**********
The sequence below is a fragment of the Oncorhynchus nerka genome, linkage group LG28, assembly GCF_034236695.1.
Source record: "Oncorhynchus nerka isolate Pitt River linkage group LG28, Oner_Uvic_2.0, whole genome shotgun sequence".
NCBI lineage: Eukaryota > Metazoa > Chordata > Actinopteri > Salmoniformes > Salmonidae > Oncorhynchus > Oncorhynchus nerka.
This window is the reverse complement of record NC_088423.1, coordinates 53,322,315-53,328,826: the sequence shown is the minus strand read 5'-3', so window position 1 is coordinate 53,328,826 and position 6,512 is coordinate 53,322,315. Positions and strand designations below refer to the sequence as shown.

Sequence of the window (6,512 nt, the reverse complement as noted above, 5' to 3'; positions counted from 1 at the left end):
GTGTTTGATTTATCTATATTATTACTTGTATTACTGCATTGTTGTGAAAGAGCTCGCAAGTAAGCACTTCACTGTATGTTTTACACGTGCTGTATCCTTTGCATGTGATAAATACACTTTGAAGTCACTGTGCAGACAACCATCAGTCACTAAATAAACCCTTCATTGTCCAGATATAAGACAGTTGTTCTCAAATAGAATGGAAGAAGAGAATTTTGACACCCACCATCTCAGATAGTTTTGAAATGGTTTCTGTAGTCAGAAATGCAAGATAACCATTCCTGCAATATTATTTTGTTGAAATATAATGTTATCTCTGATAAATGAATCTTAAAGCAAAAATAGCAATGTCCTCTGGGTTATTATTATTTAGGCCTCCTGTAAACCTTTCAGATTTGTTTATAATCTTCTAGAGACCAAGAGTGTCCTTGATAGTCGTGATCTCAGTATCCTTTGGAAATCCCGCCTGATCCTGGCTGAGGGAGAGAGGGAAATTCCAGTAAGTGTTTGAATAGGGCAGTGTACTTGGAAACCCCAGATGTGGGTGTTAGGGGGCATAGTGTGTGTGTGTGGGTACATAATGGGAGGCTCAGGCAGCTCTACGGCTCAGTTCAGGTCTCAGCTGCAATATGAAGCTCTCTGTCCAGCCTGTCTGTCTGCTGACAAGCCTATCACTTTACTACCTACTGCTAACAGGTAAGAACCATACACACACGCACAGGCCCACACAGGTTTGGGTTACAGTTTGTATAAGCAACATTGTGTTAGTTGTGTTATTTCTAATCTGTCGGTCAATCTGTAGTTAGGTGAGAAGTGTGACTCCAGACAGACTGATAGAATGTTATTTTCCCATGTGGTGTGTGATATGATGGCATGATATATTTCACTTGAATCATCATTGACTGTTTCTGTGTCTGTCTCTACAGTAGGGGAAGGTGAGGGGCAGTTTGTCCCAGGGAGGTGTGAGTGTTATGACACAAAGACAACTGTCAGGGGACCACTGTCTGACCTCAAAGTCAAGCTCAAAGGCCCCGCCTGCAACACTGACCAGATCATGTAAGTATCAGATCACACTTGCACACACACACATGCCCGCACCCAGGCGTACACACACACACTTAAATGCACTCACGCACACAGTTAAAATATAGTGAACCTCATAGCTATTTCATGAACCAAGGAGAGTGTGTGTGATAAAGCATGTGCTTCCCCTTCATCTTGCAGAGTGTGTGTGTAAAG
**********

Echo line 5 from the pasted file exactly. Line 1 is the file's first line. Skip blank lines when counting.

Sequence of the window (6,512 nt, the reverse complement as noted above, 5' to 3'; positions counted from 1 at the left end):